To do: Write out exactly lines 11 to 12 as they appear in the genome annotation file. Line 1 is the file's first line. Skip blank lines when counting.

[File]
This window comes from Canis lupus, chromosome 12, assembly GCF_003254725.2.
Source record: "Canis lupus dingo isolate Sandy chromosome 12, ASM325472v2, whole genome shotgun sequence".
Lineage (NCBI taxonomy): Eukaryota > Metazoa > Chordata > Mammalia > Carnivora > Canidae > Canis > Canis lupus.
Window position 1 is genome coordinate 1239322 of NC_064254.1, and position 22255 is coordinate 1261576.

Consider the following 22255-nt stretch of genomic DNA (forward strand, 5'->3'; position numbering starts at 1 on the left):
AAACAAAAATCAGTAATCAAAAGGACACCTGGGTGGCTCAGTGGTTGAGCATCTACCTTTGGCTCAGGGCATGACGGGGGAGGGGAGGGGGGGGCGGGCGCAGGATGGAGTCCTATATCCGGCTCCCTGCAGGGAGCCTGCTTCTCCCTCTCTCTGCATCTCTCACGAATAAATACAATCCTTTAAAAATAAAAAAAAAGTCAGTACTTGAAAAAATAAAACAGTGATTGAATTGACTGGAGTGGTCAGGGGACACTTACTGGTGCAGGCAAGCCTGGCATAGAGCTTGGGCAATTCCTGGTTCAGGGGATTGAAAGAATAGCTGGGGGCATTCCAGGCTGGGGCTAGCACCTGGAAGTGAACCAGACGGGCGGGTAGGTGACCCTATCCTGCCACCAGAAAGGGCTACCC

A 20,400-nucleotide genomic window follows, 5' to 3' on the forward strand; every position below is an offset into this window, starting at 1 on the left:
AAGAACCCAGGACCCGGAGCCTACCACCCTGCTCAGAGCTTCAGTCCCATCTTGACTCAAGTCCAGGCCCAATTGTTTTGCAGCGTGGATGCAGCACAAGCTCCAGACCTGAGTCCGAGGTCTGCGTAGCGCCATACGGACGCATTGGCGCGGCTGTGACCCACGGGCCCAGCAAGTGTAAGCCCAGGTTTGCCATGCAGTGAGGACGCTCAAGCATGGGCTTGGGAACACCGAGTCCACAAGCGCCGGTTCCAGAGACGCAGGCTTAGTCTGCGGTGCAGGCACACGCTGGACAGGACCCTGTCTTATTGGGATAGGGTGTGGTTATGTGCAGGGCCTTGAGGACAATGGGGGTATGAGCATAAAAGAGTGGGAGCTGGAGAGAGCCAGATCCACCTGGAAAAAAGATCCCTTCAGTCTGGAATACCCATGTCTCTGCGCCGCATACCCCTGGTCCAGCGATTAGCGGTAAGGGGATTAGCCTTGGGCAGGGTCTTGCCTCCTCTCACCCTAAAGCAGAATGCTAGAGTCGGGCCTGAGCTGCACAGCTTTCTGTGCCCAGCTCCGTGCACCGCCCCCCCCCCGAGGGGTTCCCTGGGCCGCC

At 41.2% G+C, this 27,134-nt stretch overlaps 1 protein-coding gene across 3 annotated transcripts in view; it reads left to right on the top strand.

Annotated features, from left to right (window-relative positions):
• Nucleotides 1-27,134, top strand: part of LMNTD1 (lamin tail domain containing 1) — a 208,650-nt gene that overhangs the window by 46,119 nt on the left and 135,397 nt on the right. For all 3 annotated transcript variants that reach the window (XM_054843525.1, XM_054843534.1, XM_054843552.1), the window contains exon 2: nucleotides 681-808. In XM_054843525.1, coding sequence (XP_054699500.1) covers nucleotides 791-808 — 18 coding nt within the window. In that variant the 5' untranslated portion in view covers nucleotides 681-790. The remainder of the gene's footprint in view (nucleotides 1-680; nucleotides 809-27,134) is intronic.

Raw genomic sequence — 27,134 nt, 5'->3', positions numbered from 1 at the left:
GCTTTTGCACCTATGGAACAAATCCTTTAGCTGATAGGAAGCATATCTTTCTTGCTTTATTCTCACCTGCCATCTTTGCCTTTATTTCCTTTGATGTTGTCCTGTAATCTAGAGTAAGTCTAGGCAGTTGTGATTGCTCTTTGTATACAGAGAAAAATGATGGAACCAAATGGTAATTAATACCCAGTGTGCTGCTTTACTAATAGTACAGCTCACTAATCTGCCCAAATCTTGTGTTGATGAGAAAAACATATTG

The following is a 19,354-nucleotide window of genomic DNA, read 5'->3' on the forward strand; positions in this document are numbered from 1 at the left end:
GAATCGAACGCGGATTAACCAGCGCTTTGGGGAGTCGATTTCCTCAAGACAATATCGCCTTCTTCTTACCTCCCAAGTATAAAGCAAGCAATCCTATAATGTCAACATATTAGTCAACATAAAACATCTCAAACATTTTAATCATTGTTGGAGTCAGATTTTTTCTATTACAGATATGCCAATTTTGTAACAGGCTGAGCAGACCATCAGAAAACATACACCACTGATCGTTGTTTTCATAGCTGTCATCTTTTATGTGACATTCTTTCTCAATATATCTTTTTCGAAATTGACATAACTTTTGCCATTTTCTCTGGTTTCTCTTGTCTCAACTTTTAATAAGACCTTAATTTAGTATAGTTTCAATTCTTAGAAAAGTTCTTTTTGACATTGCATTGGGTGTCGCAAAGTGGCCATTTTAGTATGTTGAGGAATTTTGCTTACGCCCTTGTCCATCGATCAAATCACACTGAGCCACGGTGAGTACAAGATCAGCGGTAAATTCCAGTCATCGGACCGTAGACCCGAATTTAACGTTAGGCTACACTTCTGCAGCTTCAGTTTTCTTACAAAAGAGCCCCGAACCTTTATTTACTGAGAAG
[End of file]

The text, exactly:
• Nucleotides 1-27,134, top strand: part of LMNTD1 (lamin tail domain containing 1) — a 208,650-nt gene that overhangs the window by 46,119 nt on the left and 135,397 nt on the right. For all 3 annotated transcript variants that reach the window (XM_054843525.1, XM_054843534.1, XM_054843552.1), the window contains exon 2: nucleotides 681-808. In XM_054843525.1, coding sequence (XP_054699500.1) covers nucleotides 791-808 — 18 coding nt within the window. In that variant the 5' untranslated portion in view covers nucleotides 681-790. The remainder of the gene's footprint in view (nucleotides 1-680; nucleotides 809-27,134) is intronic.

Raw genomic sequence — 27,134 nt, 5'->3', positions numbered from 1 at the left: